Religious Beliefs. The religion of the Kubachins is Sunni Islam, which they accepted toward the end of the thirteenth century. Evidence from medieval authors (e.g., Masudi, tenth century A.D. ) and local legends testifies to the spread of Christianity to a certain degree (and, before that, of Zoroastrianism) among the Kubachins before the advent of Islam. Despite the supremacy of Islam, the Kubachins retain residues of ancient pagan beliefs; these are manifested in rituals for invoking the sun and the rain, reverence for sacred trees, cults of the eagle and various animals, magical rituals for curing from the evil eye, and the wearing of amulets and talismans of diverse sorts.
Religious Practitioners. The religious leaders were the mullahs and Quranic judges. Sometimes a mullah would fulfill the function of a Quranic judge. Until the Revolution their jurisdiction included the examination and judgment of civil cases and cases involving religious matters (marriage, divorce, division of property, wills and testaments, supervision of ecclesiastical laws, and so forth).
Ceremonies. The Kubachins celebrate the Islamic holidays of Uraza-bairam, Kubam-bairam, New Year (lunar), and the Day of Spring. The deeply traditional mass festival of "Going to the Waters to Avoid the Evil Eye" is celebrated annually at the beginning of May and accompanied by processions, music, dances, rejoicing, and the picking of flowers. A series of ceremonies related to the survival of the cult of fertility, the ritual of games with wooden eggs, the Holiday of the Flowers, and so forth, concludes the cycle of the Union of Unmarried Men.
Arts. Kubachi folk art is represented by industrial crafts and also by choreography, music, and folklore. Members of the Men's Club performed intricate ritual dances to the accompaniment of music—the drum and zuma (clarinet) —during the cycle of the installation of the Union of Unmarried Men and at weddings. Kubachi folklore, typologically close to the folklore of the Dargins, has its distinctive aspects, related to the basic productive activities: crafting arms and jewelry.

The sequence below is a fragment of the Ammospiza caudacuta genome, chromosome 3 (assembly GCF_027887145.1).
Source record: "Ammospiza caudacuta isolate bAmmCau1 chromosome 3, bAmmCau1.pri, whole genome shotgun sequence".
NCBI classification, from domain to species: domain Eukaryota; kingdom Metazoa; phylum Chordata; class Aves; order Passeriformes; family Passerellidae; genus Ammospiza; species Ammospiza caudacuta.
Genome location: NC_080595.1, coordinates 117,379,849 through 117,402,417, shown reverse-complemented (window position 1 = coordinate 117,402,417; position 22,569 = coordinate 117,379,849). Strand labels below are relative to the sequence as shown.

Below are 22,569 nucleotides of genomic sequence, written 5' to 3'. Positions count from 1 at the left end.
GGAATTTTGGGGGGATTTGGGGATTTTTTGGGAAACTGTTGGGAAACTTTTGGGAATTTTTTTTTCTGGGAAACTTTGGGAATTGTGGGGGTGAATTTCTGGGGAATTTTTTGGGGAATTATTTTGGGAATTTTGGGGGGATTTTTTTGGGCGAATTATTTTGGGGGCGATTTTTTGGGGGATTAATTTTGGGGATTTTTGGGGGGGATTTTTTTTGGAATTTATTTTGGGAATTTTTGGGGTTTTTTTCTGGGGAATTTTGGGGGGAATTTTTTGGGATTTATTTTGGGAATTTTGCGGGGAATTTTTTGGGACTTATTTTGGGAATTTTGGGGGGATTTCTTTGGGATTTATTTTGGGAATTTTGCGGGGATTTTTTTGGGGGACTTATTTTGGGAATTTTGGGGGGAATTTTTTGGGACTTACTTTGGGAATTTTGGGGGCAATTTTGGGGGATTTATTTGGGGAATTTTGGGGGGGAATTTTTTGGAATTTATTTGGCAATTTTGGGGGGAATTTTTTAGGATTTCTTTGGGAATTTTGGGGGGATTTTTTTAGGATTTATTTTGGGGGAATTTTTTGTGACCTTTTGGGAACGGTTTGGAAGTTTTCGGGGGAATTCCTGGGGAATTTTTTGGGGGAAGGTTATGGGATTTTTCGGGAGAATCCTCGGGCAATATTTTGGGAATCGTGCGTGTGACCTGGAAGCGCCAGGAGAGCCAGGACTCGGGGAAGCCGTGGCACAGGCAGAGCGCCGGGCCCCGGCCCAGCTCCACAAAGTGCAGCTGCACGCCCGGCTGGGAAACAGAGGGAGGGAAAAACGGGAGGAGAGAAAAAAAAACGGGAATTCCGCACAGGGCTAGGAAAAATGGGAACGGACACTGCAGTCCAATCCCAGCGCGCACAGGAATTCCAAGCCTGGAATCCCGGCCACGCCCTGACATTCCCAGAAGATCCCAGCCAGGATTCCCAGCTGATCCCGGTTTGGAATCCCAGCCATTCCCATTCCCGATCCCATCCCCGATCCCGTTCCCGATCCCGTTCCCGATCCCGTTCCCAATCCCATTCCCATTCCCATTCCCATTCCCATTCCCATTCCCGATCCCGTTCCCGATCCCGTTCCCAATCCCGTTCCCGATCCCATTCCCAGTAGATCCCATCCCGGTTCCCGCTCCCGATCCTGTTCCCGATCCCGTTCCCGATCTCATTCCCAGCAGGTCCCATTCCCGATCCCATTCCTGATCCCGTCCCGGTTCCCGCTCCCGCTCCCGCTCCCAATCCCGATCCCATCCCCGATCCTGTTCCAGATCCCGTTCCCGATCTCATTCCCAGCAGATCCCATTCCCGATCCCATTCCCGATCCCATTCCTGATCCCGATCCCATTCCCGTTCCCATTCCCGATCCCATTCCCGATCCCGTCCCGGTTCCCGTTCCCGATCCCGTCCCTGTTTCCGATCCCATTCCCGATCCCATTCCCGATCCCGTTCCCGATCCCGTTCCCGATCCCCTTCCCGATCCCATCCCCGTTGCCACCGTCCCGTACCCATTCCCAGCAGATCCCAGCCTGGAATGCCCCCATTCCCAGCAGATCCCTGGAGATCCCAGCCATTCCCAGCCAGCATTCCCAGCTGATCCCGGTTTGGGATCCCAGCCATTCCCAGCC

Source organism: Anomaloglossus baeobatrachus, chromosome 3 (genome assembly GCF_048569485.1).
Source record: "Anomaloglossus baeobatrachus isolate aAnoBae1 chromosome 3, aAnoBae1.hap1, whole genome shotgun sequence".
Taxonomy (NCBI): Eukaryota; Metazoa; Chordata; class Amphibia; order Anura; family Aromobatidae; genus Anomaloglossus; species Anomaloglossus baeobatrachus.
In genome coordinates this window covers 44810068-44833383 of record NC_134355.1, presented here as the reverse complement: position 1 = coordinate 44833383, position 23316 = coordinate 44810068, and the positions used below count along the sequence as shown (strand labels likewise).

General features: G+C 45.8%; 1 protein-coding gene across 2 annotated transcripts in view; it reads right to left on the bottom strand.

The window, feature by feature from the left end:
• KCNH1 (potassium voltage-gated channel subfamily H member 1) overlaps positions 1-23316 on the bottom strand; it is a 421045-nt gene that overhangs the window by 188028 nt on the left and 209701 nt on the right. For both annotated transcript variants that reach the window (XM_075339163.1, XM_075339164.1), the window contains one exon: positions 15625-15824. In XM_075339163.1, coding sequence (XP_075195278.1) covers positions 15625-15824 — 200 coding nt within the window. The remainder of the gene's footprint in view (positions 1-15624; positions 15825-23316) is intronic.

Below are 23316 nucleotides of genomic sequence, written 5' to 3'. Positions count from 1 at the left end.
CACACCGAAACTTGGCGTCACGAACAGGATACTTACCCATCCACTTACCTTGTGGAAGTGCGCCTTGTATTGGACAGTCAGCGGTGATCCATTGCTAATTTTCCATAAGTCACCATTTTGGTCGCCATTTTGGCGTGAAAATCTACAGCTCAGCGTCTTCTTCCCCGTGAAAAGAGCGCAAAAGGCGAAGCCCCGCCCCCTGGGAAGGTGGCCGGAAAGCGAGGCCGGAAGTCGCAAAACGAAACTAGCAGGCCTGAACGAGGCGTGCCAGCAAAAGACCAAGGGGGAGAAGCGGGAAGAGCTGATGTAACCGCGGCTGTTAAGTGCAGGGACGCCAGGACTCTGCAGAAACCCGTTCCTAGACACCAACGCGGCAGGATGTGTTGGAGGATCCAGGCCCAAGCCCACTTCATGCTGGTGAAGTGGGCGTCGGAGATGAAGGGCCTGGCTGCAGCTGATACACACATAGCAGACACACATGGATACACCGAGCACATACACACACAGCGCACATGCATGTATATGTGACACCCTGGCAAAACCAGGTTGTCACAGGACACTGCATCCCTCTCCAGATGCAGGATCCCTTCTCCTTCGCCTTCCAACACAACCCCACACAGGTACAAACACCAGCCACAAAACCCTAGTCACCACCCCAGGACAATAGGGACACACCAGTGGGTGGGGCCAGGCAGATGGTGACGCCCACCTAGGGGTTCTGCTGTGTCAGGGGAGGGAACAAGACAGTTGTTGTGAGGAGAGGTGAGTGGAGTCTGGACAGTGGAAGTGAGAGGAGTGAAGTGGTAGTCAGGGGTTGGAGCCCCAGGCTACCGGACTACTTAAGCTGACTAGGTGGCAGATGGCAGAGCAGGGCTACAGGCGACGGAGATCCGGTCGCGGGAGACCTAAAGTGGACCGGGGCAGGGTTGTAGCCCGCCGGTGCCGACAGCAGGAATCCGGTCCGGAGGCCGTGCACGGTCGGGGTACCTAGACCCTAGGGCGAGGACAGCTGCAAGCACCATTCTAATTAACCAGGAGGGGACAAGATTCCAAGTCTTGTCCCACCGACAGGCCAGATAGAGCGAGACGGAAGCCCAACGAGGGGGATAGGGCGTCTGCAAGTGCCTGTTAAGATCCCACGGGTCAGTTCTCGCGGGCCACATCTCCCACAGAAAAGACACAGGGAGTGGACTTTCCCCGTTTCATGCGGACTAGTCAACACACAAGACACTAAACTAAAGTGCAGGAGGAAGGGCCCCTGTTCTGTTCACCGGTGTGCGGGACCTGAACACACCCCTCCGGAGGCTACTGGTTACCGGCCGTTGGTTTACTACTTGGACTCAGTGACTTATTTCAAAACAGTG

Medicine. The folk medicine of the Kubachins of the nineteenth and early twentieth centuries was based on methods of healing that had been developed over the centuries, together with sorcery. Its greatest effectiveness was in the healing of wounds, broken bones, and dislocations. Wild nuts and berries were widely used in folk medicine. Local healers were familiar with the medical treatises of Oriental countries written in Arabic, Persian, and Turkish, which were copied and translated into their native language. Sorcery was based on magical techniques and ceremonies involving spells and incantations; it was used to cure people and animals affected by the the evil eye. Today a district hosital with qualified doctors and other medical personnel is operating in Kubachi. Among the better-known Kubachi physicians is Prof. I. A. Shamov, laureate of the State Prize of the USSR and Prorector of the Daghestan Medical Institute.
Death and Afterlife. Death is perceived as predestined by the will of Allah. The Kubachins believe in the oneness of God, a life after death, a day of judgment, the immortality of the soul, angels, hell, and heaven, and they revere the prophet Mohammed. Funeral rituals are carried out in Islamic form. Forty days after the death requiem prayers are read on the grave of the deceased. Lavish memorial services are conducted on that day and after a year has passed.